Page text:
Love does not shine.
It does not put me first or over other’s climb
Or grab with greed, yelling,
Mine. Mine. 

Love cannot keep you from grief
But only makes sadness more certain
Only makes the inevitable hurting
Of goodbye sure.

Love cannot keep others from leaving.
It cannot make them stay.
Love is not enough
To keep any from going away.
It cannot keep.
But of those wrongs, the slights,
The thoughtless words said in jest, 
The deeds that were nothing near the best
One could be?
Love keeps no record of the wrong
Whether they happened today or time long
Since gone.

Love cannot heal. It cannot make anyone well.
If they are sick and dying,
It’s not like some spell
That can magically make them right.
Though if you love, love just may keep you awake
Night after night,
After night.

Love makes no demand.
It does not have to have its say
Which means that things may not go your way.
And so love oftentimes weeps
Or grieves what it may not keep.

Love takes no delight in the cruel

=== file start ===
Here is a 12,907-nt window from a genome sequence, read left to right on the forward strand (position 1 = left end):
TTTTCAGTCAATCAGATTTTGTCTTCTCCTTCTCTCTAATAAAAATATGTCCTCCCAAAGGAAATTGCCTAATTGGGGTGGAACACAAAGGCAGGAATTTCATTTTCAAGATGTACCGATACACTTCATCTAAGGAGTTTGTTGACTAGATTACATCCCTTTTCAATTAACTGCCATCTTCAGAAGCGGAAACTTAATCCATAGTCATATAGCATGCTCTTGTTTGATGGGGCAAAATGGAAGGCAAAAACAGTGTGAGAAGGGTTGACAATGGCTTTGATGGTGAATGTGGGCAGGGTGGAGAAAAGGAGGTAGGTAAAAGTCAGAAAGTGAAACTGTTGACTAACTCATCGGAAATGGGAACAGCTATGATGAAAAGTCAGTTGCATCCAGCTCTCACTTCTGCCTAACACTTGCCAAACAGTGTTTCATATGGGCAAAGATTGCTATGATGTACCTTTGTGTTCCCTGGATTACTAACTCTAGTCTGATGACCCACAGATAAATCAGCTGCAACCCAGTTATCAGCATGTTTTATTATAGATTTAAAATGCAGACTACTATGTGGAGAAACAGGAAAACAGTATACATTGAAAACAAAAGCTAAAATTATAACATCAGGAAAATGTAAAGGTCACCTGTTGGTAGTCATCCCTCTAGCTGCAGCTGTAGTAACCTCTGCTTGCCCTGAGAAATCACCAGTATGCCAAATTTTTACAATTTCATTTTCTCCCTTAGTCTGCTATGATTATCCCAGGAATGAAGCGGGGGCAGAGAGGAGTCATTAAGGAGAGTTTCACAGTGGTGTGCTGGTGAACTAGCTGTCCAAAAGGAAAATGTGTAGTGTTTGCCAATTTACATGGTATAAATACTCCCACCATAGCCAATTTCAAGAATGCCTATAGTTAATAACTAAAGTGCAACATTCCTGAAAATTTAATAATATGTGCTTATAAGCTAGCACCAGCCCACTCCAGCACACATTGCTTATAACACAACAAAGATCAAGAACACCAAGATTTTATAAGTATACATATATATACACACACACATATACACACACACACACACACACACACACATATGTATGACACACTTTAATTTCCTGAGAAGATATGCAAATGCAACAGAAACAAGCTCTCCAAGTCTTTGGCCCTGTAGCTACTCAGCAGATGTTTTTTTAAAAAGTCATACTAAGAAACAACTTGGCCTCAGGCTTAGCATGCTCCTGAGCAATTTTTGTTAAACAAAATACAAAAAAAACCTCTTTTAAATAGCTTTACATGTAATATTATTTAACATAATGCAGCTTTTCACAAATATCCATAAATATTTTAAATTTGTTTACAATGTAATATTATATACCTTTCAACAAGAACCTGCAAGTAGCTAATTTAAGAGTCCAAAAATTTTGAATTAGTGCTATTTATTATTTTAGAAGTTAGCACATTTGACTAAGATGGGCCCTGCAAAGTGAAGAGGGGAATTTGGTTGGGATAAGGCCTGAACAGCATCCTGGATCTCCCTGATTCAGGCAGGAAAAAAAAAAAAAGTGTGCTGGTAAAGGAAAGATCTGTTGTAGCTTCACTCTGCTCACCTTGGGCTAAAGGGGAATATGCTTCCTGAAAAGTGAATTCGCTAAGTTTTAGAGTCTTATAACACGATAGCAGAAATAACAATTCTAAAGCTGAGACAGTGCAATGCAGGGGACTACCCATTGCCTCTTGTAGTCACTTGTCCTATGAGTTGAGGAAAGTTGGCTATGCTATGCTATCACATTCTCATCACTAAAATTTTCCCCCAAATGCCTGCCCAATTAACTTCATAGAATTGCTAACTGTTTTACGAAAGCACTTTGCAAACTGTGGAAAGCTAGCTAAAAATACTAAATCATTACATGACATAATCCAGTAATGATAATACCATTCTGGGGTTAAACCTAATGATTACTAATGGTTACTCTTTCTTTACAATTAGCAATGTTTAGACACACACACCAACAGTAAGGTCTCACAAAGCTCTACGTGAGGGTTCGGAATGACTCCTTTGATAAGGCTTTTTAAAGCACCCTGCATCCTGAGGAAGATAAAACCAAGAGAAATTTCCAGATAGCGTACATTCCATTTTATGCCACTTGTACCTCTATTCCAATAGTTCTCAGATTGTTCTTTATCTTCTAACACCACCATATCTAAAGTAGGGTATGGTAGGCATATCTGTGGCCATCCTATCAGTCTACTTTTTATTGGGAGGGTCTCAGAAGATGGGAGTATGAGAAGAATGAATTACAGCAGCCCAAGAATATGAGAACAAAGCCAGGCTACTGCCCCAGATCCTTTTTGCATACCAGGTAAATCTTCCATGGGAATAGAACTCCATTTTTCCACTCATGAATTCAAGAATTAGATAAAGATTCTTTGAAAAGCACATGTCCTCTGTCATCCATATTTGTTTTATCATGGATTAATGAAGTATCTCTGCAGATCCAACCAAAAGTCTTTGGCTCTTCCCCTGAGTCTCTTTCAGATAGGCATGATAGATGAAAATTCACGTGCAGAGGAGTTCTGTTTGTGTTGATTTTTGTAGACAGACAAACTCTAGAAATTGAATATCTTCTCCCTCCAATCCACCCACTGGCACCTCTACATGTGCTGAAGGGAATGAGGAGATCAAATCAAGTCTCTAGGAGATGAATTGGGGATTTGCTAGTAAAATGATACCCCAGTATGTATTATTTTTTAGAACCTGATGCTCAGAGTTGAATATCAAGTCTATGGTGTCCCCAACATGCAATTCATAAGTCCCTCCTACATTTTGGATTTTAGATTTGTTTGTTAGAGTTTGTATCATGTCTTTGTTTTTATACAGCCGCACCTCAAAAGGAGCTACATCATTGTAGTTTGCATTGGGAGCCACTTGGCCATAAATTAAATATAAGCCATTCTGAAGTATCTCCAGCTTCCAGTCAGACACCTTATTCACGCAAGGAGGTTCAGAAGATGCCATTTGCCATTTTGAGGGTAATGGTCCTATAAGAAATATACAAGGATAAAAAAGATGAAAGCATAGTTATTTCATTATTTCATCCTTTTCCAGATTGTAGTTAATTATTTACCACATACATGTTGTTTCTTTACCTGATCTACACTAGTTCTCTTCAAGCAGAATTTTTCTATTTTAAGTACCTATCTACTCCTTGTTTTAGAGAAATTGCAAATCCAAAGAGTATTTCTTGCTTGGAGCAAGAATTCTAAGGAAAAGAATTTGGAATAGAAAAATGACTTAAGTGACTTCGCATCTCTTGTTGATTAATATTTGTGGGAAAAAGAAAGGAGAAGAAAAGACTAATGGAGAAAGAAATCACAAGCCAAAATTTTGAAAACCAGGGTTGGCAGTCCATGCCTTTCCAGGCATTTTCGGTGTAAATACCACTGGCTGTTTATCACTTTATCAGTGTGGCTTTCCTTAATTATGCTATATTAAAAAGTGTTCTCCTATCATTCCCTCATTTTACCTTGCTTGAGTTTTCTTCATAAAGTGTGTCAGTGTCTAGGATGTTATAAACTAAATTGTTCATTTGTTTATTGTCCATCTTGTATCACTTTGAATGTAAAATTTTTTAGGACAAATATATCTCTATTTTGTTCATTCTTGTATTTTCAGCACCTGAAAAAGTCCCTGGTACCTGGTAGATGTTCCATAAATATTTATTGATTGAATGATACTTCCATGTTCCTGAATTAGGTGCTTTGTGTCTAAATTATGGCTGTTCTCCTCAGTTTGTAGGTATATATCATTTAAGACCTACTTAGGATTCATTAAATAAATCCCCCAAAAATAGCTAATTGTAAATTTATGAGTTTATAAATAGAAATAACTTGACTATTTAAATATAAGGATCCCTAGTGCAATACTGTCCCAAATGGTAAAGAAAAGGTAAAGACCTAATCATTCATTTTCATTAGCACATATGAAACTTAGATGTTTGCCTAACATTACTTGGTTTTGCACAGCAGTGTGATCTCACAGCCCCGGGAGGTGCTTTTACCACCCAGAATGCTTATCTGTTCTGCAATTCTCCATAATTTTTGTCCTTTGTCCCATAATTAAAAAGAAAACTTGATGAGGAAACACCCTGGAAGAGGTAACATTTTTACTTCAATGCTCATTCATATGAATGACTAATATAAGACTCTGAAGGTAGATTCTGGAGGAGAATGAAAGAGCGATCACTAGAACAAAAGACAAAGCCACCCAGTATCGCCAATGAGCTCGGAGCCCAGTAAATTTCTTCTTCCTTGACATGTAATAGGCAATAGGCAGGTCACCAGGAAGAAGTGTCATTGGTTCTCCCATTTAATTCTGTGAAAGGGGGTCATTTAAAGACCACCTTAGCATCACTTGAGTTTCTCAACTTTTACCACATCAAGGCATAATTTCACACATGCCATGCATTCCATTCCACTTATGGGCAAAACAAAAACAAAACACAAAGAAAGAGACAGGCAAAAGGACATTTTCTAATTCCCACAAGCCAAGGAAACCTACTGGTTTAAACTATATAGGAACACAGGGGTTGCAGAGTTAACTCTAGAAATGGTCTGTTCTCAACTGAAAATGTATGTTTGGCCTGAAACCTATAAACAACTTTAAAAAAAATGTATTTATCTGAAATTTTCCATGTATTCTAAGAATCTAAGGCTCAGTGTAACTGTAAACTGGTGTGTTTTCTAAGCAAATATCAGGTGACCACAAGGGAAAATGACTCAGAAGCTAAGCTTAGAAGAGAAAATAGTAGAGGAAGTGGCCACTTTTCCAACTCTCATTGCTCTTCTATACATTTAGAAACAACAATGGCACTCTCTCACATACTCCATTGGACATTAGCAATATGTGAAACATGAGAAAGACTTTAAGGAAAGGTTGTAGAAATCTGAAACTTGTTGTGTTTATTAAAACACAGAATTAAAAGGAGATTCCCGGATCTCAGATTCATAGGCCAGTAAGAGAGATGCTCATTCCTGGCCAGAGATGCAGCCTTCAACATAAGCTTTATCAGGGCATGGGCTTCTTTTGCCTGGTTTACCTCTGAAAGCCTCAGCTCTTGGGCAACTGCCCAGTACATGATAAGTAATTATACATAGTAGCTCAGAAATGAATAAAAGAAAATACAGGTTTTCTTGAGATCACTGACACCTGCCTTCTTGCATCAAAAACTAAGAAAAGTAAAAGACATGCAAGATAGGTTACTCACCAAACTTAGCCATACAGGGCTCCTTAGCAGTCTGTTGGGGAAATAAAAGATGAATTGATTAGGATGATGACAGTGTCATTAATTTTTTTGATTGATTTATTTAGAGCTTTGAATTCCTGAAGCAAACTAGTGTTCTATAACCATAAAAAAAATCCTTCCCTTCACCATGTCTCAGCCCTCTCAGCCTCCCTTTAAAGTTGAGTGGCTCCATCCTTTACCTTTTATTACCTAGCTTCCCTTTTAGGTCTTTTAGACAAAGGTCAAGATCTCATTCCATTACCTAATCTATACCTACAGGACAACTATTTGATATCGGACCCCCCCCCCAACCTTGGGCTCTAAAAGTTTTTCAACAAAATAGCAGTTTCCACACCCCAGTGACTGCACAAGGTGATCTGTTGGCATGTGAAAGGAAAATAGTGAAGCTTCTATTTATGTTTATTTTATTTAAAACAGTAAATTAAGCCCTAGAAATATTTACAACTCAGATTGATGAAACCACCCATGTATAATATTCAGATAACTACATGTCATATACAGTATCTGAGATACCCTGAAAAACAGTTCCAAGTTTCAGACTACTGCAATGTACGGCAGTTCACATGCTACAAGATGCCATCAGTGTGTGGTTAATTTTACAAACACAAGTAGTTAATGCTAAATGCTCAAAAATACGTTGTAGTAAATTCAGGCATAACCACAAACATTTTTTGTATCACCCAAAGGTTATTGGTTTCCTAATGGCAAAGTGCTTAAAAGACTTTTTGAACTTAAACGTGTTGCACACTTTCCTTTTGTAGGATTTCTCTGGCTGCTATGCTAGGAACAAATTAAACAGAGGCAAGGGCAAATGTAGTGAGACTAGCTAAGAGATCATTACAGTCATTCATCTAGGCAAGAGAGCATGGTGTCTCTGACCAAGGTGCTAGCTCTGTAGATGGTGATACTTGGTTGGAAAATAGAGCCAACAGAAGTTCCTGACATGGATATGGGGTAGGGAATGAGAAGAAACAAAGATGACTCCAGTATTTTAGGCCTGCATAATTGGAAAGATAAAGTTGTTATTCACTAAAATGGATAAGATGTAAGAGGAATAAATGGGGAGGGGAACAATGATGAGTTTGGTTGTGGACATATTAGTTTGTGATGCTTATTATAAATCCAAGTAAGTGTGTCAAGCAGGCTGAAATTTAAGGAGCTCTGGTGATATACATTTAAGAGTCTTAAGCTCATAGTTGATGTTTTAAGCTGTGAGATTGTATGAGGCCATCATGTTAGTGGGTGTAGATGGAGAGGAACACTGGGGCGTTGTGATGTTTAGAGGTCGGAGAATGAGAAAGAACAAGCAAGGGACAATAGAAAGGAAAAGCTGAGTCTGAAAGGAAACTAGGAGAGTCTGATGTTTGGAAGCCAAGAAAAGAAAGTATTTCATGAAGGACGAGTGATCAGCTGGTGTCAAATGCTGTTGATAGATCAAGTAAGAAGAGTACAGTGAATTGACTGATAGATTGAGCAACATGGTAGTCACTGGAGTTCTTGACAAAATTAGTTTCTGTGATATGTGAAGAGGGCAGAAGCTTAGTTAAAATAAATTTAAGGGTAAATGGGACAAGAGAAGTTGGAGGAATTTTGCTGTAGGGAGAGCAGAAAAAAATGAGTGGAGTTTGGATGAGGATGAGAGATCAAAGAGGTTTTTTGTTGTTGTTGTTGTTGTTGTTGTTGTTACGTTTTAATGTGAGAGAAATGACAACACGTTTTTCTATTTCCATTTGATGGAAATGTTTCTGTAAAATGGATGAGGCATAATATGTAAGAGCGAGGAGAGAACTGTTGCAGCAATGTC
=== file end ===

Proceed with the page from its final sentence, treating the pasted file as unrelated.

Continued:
Or wicked things which others say or do,
But love rejoices in the true.
And when seeing the truth
Love bears all things,
And in so doing
Carries the weight of waiting
For the other to come ‘round
Or for the time when what was lost
Is at last found.

Love cannot keep, make, or do,
Yet it believes all things which means
He still believes in you.
Yes, love may be blind.
It cannot see the hope.
(Who hopes in what they can see?)
But with hope in faith
Love looks down the drive,
Expecting any moment to see you.
You, who were thought to be dead, alive
Walking up to the house.

Love is not strength
Though it endures all things:
Whether fearing the grave
Or the pain of death’s sting.
Love never fails,
Is on time, never late.
For it always hopes, always trusts,
And waits and waits
And waits…

© Randall Edwards 2021.
This poem is for Christ’s church. If it is helpful, please feel free to copy or reprint in church bulletins, read aloud, or repost. I only ask that an attribution be cited to myself (Randall Edwards) and this blog (backwardmutters.com).